Local guiding companies Sage, Nova expanding roles
EAGLE COUNTY — For years, people have accused Darryl Bangert of not knowing how to fish. And for the record, he does not know how to fish.
But a new development in the summer recreation scene could change that. Nova Guides has sold its rafting and fishing operations to Bangert and his company Sage Outdoor Adventures, adding fishing to the list of activities available at Sage
“We’ve had a thousand inquires for fishing over the last couple of years,” Bangert said.
The acquisition also means Sage is now permitted for trips on the Shoshone section of the Colorado River.
“That will give us a nice Class III family trip all the way through September, which is something we were lacking,” Bangert said.
For Nova, the sale will allow the company to focus on its Camp Hale property, the crown jewel of its offerings.
“Over the past couple years we’ve invested heavily in capital improvements at our Camp Hale property,” said K.T. Bell, with Nova Guides. “We’ve laid sod down, increased the size of our backyard and manicured it so it’s a fantastic place for us to hold events. For large events for the Vail Valley, there’s no outdoor space that can hold 300 besides 4 Eagle Ranch, so we see the demand for exactly what we have.”
Up until this summer, that demand was being realized mainly through corporate events and private gatherings. But this summer, those private gatherings are trending toward the more social variety.
“We did three weddings last year, and we currently have 23 booked for this year,” Bell said.
CALL THE SPECIALIST
Bell’s predecessor at Nova Guides was John Knight, a local angler and event organizer who left to focus on the World Fly Fishing Championships, which will be held in Eagle County in September.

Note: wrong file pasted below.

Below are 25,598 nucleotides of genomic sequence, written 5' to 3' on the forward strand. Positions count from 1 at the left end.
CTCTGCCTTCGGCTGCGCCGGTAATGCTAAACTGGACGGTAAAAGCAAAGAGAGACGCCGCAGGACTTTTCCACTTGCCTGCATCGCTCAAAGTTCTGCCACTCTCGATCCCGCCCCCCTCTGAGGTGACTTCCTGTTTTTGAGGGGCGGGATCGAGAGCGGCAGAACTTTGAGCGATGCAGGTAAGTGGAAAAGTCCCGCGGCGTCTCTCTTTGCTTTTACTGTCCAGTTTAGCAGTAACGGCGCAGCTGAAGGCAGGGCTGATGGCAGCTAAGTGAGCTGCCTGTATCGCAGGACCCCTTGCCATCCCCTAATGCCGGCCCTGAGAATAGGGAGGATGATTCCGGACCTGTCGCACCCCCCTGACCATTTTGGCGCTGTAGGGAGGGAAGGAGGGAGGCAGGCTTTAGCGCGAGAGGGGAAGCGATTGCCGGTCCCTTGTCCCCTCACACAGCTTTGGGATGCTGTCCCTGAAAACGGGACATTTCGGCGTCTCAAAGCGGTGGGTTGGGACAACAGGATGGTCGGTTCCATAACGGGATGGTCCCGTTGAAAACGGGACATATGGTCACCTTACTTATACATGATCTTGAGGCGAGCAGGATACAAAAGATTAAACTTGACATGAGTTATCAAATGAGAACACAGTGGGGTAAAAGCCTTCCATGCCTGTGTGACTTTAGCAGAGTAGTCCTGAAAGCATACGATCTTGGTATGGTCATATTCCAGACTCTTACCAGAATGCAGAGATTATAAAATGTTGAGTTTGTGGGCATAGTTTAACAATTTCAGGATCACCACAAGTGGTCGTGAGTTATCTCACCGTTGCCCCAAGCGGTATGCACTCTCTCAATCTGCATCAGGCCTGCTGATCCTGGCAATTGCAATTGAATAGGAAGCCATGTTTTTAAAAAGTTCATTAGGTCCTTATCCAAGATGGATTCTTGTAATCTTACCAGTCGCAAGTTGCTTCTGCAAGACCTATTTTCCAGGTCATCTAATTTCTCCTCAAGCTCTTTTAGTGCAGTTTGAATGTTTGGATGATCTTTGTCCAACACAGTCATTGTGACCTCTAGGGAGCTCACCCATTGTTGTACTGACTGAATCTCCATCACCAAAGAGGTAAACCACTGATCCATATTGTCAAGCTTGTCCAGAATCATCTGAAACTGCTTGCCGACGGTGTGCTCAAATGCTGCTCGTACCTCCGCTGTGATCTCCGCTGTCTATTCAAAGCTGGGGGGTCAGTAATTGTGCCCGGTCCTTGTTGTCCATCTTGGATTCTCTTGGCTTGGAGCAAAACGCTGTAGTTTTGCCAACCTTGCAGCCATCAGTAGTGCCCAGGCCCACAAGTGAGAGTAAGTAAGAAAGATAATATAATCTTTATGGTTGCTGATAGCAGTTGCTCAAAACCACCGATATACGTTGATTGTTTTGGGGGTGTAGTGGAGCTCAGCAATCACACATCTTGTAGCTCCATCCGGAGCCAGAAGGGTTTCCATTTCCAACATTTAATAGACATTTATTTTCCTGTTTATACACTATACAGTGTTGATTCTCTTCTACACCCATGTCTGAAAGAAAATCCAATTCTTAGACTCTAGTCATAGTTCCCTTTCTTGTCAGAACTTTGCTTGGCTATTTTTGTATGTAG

“He was an incredible mentor for me. He taught me a lot and supported me through the development of the wedding process,” Bell said. “But we both knew we needed to hire a wedding specialist; when he left it was the first thing I did.”
Enter Lori Harding. With 3,000 weddings under her belt, she is poised to help the company say “I do” when it comes to providing a venue for more weddings.
“There’s so many markets that the Vail Valley reaches — so many people want to be married in the mountains, but there are a lack of outdoor mountain venues,” Harding said. “Nova is really filling a need that the valley had to create more availability.”
With Harding on board, “I’m feeling a lot more confident going into this wedding season,” Bell said.
Bell set her original goal at six weddings for this year, which would double what she did last year.
She said she was surprised to see how many calls started rolling in.
“We redid our website to put weddings more at the forefront and did some good ol’ fashioned sales and marketing,” she said. “It got to a point where I was doing three to five site tours in a weekend, one right after another. We seemed just to reach the right audience.”
The actual ceremonies take place on a grassy island in the center of a 5-acre lake near Camp Hale, with receptions nearby in a 40-by 80-foot outdoor event tent. Catering is provided via a full-service Nova Guides kitchen.
“You’re able to have your ceremony and reception all at one place, outdoors in the mountains, which is pretty unique,” Harding said.
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